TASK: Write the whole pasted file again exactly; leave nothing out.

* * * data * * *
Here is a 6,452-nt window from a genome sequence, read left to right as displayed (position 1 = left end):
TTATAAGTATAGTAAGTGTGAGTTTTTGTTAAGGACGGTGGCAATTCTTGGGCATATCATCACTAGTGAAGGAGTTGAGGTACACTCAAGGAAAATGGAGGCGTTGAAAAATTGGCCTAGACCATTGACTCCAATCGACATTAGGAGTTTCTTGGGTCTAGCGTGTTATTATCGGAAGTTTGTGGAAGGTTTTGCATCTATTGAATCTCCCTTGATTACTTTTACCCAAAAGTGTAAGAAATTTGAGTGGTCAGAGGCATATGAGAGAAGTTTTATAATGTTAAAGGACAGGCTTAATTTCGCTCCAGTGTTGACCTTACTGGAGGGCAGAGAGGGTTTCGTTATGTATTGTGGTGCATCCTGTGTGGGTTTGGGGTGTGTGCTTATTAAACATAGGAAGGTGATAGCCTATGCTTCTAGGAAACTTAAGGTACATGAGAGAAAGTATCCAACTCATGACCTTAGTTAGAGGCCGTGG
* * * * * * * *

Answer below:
Here is a 6,452-nt window from a genome sequence, read left to right as displayed (position 1 = left end):
TTATAAGTATAGTAAGTGTGAGTTTTTGTTAAGGACGGTGGCAATTCTTGGGCATATCATCACTAGTGAAGGAGTTGAGGTACACTCAAGGAAAATGGAGGCGTTGAAAAATTGGCCTAGACCATTGACTCCAATCGACATTAGGAGTTTCTTGGGTCTAGCGTGTTATTATCGGAAGTTTGTGGAAGGTTTTGCATCTATTGAATCTCCCTTGATTACTTTTACCCAAAAGTGTAAGAAATTTGAGTGGTCAGAGGCATATGAGAGAAGTTTTATAATGTTAAAGGACAGGCTTAATTTCGCTCCAGTGTTGACCTTACTGGAGGGCAGAGAGGGTTTCGTTATGTATTGTGGTGCATCCTGTGTGGGTTTGGGGTGTGTGCTTATTAAACATAGGAAGGTGATAGCCTATGCTTCTAGGAAACTTAAGGTACATGAGAGAAAGTATCCAACTCATGACCTTAGTTAGAGGCCGTGG